Inside the ancient sanctum sanctorum, Lord Mallikarjuna, fondly called “Mallanna”, presides over Srisailam in the form a tiny Siva Linga. If you don’t concentrate while viewing the Siva Linga, you might even miss it. In contrast to the tiny Lingam, the Nandi outside the Garbha Griha is huge !

A few years back, people were allowed a “Sparsa Darshan”, where they could touch the idol and offer their prayers. Now, the Sparsa Darshan has been limited to a specific time after the Harathi at 6 PM or on normal weekdays when there is no crowd. Nobody knew when exactly the Sparsa Darshan would be allowed. For Harathi tickets, one has to stand in the queue by 4.30 PM, this is what we were understood after checking with several people who gave us information in bits and pieces !

Other interesting shrines inside the temple

The courtyard of the temple is very spacious and there are several shrines inside. There is a shrine for Vrudda (Old) Mallikarjuna, Veerabhadra Swamy, 5 Siva Lingas believed to be installed by the Pandavas.

There is also a small tank where River Saraswathi is believed to be flowing as “Antarvahini” (Underground river). From this tank, one can view the reflection of the golden Kalasam on top of the temple tower in the water below. What is interesting about this reflection is that, there are several structures in between the tower and the tank, there seems to be no way the reflection of the Kalasam could fall on the water, yet it does. The tank has been built at such an angle that the reflection of the Kalasam passes through all the obstructions and falls on the water ! The geometric perfection of the ancient builders leaves you baffled !

Photography is not allowed inside the temple premises, so we do not have pictures to show.

Shakti Peetha – Goddess Brahmaramba temple

If Lord Mallikarjuna is a Jyotirlinga, a powerful form of Lord Shiva, his consort, Goddess Brahmaramba is an equally powerful form of Goddess Parvathi, a Shakti Peetha, (Seat of Divine Power). There are 18 such Shakti Peethas in India, as recorded by Adi Sankara in his shloka. The key feature of these Shakti Peethas is the presence of Sri Chakra.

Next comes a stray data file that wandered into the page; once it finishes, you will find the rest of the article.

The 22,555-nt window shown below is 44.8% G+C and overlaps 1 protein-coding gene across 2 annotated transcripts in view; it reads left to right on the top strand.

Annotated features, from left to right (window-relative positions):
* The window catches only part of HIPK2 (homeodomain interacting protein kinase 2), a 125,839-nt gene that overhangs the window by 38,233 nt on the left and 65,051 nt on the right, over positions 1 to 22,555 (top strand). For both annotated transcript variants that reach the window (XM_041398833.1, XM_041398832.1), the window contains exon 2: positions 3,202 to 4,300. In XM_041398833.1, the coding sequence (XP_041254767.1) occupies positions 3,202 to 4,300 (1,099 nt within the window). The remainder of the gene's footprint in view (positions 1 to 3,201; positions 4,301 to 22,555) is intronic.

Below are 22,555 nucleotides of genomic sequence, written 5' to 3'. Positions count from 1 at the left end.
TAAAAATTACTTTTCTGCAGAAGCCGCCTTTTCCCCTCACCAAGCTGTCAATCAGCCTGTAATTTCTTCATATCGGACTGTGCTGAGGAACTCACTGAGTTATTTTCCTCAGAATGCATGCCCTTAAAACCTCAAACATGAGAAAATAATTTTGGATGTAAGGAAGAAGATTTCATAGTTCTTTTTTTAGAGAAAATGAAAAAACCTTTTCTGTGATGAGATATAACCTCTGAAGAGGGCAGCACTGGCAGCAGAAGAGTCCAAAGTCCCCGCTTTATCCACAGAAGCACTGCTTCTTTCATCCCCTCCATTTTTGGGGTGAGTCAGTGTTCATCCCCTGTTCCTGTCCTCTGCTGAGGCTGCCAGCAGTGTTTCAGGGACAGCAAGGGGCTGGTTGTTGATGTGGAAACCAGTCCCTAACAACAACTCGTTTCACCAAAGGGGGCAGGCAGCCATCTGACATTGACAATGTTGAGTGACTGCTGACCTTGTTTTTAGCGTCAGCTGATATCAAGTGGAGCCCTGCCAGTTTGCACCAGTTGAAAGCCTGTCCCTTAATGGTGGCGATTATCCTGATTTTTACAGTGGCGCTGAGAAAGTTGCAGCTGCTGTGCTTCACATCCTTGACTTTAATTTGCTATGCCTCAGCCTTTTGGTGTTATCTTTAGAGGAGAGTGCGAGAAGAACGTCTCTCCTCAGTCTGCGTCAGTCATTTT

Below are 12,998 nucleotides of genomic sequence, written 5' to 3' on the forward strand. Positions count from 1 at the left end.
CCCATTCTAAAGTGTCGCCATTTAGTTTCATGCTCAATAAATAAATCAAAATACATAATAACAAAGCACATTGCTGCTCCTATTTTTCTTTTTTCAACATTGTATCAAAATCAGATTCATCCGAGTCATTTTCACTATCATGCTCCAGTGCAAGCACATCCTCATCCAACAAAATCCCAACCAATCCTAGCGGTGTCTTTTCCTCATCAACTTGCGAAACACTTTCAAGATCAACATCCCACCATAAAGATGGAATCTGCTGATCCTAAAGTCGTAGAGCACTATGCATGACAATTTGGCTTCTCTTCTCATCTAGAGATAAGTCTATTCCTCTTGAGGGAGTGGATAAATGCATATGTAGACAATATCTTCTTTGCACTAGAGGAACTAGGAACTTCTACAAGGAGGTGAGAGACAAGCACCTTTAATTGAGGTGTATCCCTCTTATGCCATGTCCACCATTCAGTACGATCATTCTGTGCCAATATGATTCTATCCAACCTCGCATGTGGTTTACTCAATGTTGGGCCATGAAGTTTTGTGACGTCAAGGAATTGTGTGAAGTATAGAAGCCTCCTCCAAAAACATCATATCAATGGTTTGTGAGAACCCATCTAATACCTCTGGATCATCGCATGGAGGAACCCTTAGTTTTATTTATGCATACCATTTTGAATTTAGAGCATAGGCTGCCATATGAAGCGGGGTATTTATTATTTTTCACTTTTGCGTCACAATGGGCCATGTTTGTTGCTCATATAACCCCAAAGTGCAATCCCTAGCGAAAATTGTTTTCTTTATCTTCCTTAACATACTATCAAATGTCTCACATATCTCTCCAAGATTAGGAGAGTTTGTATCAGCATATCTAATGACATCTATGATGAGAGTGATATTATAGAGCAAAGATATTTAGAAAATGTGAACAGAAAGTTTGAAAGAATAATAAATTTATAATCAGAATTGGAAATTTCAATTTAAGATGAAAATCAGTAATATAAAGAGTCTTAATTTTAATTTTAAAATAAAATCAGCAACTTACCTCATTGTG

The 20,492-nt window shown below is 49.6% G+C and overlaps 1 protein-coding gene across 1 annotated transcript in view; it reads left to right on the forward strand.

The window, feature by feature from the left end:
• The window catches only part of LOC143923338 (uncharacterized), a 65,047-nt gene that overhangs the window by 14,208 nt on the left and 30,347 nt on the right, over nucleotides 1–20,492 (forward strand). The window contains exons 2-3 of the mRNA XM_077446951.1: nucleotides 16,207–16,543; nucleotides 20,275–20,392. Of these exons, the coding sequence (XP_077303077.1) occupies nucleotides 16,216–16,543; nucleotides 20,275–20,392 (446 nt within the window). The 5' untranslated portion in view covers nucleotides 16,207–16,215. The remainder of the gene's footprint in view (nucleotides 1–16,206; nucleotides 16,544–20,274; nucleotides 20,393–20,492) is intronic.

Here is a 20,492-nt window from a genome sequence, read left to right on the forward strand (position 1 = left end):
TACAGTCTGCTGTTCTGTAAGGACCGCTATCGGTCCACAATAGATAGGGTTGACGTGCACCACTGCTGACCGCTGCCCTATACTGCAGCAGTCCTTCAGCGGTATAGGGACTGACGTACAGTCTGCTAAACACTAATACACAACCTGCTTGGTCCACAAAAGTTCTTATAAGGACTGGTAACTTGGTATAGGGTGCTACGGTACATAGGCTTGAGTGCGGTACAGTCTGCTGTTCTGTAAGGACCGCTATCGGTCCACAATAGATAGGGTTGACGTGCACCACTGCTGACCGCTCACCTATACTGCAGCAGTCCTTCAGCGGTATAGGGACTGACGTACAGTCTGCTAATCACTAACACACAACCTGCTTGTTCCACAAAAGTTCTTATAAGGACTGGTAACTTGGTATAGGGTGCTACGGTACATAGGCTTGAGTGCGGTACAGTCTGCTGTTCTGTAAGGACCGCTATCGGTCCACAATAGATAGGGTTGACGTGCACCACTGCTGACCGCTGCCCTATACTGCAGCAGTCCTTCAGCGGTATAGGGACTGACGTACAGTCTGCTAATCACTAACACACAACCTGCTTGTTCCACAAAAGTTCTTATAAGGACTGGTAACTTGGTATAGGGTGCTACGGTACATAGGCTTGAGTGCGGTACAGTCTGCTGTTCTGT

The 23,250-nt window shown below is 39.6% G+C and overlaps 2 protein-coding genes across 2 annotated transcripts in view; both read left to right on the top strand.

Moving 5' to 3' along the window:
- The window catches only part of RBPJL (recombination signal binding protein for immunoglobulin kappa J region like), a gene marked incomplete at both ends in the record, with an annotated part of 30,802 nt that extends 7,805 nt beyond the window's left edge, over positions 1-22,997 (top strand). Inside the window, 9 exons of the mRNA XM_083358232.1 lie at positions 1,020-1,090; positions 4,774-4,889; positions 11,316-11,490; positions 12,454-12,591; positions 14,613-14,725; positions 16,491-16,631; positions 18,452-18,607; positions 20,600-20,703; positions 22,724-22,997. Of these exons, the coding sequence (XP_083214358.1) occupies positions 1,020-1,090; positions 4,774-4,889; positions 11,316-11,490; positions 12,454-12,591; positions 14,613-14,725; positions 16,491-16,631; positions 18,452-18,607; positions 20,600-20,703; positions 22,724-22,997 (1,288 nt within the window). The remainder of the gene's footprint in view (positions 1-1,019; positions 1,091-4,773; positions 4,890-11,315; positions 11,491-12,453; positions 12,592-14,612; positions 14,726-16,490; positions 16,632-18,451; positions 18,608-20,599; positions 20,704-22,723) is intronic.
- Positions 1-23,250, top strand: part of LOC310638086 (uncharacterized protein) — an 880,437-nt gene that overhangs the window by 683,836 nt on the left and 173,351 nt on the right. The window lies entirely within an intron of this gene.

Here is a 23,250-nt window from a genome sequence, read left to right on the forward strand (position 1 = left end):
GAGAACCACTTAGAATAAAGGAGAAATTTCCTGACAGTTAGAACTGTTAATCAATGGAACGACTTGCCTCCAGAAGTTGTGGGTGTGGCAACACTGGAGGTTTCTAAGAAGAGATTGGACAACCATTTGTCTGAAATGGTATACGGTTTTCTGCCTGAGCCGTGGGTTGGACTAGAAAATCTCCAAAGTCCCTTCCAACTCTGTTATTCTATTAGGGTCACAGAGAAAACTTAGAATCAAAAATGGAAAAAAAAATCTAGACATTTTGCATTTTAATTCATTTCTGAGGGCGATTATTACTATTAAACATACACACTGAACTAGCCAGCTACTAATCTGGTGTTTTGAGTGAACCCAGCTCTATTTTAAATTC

That Saturday afternoon, we completed darshans of both the deities in a short time, had lunch and waited for our family’s call. They reached Srisailam around 3.30 PM and asked us to meet them at Shikaram on the Dornala-Srisailam Ghat road.

Shikaram, is the highest point in the hill range at Srisailam and from here one can get a view of the entire range of hills and also a view of the Srisailam temple.

There is a very interesting belief associated with Shikaram. At the highest point of the peak, there is a miniature Nandi statue, it is believed that when you look between the ears of the Nandi and can spot the Srisailam Shikara or Temple tower and the golden Kalasham, you are sure to attain Moksha within 6 months ! Here is a picture of the Nandi who could give you an easy, one way ticket to heaven !


Till a few years back, the Nandi used to be smaller and mounted on an ancient stone grain mill, the direction of the Nandi could be adjusted for a better view. It has now been replaced with a new one and the grain mill has been removed.

It was a cloudy, hazy day and so we were “lucky” not to spot the temple Shikaram, we turned our attention towards the lovely view of the Nallamala hill range. Hills and forests is all you can see for miles together !


As you stand and take in the greenery and the view of hills and the horizon beyond, it feels like you really have attained Moksha, for what is Moksha, if not inner peace, a feeling of oneness with the cosmic power?

At 7 PM, we went for another round of darshan to the main temple, this time with family and buying the Rs.100/- ticket. The temple was packed with people, the usual commotion, pushing, hustle-bustle, common in Indian temples. If only people would realise, Lord Mallikarjuna resides not only in the stone Siva Linga but within the flesh and blood of all living beings !

We ended the day with dinner at a nearby hotel, catching up with family banter and with a happy feeling that pilgrim places bring, it is all about the positive vibes.

Info tidbit

– Srisailam temple timings: 4 AM to 3.30 PM and 5 PM to 10 PM.

– Sparsha darshan of the Jyotirlinga where you can touch the Shiva Linga and pray is allowed during the evening Harathi time of 5 PM. There is no provision for buying tickets for this online, you can buy them at the main ticket counter near the temple. On weekdays, when there is no crowd, Sparsha darshan may be allowed even during normal darshan time. You can check the temple website for any other details on poojas and sevas or contact numbers.